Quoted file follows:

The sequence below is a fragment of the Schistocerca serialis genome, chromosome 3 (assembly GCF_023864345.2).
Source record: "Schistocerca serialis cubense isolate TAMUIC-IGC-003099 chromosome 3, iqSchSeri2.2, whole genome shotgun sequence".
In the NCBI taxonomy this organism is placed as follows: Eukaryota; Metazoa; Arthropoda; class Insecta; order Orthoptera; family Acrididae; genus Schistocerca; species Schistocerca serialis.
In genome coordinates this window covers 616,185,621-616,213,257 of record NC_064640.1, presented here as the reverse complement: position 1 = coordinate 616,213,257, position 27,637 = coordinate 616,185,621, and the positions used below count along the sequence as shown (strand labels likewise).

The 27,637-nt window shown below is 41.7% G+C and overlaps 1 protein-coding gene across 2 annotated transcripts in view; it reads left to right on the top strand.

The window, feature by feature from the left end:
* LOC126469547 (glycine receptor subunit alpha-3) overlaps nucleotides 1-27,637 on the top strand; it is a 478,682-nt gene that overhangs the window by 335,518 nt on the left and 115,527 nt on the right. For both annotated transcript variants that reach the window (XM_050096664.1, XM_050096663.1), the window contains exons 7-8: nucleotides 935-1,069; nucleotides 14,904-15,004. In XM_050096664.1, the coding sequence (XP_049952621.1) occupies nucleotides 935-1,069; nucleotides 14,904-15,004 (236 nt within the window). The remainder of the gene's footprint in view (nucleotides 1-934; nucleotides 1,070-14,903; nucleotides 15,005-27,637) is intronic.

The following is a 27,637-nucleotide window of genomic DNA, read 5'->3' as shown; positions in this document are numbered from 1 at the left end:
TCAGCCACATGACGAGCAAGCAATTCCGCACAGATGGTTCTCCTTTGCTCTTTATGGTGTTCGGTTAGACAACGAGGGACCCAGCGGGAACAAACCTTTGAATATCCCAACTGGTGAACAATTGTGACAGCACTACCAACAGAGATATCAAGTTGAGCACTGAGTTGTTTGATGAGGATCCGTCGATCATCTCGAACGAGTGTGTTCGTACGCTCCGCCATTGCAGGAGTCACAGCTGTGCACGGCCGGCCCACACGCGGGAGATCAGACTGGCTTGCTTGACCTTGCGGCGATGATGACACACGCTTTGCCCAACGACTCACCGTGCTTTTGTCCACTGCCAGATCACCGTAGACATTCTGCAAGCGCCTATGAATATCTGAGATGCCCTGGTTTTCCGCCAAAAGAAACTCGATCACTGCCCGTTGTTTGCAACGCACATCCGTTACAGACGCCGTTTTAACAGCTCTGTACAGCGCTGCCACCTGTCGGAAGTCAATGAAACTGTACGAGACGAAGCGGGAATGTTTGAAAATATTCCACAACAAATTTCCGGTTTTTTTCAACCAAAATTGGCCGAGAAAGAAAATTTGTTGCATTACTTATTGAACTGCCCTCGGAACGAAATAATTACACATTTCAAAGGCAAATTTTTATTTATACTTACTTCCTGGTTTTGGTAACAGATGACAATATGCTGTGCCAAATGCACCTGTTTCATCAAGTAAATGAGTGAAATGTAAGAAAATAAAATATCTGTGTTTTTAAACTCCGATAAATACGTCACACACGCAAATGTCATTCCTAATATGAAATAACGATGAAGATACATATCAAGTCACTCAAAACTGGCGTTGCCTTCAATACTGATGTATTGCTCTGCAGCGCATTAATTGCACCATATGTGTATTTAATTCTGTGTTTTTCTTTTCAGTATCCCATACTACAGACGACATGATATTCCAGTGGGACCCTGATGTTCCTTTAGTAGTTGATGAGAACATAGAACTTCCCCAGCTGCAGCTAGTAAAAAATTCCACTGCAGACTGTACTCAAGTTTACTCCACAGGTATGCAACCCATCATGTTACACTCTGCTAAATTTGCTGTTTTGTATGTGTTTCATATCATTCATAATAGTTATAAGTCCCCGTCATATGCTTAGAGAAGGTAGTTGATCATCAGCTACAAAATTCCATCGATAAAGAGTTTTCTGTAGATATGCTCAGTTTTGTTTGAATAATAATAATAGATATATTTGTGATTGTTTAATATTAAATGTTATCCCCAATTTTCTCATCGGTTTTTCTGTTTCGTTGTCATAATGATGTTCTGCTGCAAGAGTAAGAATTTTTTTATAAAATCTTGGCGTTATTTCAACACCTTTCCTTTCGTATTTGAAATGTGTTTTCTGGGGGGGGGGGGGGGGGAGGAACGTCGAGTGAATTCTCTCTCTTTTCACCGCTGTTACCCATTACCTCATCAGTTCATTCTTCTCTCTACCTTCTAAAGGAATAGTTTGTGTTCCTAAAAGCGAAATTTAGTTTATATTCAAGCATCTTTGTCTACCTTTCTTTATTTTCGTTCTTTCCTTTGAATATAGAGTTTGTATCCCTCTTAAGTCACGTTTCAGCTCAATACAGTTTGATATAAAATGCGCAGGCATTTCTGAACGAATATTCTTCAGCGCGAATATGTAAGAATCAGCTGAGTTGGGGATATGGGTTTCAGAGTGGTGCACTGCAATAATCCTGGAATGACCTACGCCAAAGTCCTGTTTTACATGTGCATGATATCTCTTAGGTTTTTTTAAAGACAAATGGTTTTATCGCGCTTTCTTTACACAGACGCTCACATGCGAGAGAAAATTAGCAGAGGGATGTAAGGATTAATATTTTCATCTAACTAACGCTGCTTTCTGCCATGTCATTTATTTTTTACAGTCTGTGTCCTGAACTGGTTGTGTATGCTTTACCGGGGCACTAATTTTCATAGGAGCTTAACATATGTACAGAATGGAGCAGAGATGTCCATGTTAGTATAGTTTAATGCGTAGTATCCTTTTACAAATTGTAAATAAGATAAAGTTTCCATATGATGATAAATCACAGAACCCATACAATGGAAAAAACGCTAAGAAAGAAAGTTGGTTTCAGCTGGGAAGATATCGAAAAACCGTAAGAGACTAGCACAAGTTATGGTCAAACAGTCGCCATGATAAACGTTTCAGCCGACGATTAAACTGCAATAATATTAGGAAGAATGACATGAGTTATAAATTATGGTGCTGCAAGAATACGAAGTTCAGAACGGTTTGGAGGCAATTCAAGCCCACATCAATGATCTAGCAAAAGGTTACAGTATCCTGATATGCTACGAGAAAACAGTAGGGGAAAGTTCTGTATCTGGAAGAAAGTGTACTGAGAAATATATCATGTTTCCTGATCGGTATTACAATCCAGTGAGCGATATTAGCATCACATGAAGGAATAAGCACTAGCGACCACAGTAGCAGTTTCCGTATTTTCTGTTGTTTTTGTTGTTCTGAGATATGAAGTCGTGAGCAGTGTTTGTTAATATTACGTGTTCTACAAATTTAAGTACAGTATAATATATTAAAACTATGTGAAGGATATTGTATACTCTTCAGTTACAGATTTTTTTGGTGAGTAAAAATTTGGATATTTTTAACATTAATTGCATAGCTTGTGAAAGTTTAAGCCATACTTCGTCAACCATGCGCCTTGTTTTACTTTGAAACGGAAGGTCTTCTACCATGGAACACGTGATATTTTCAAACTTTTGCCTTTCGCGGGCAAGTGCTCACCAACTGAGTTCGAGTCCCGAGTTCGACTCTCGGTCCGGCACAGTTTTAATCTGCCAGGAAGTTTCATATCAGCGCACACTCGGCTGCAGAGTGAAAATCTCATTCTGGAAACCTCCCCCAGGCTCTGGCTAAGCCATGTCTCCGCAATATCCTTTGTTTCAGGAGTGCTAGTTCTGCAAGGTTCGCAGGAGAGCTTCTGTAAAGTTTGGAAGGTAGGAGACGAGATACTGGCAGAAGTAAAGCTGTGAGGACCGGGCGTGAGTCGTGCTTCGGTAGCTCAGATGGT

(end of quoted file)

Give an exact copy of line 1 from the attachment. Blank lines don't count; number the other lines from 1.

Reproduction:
The sequence below is a fragment of the Schistocerca serialis genome, chromosome 3 (assembly GCF_023864345.2).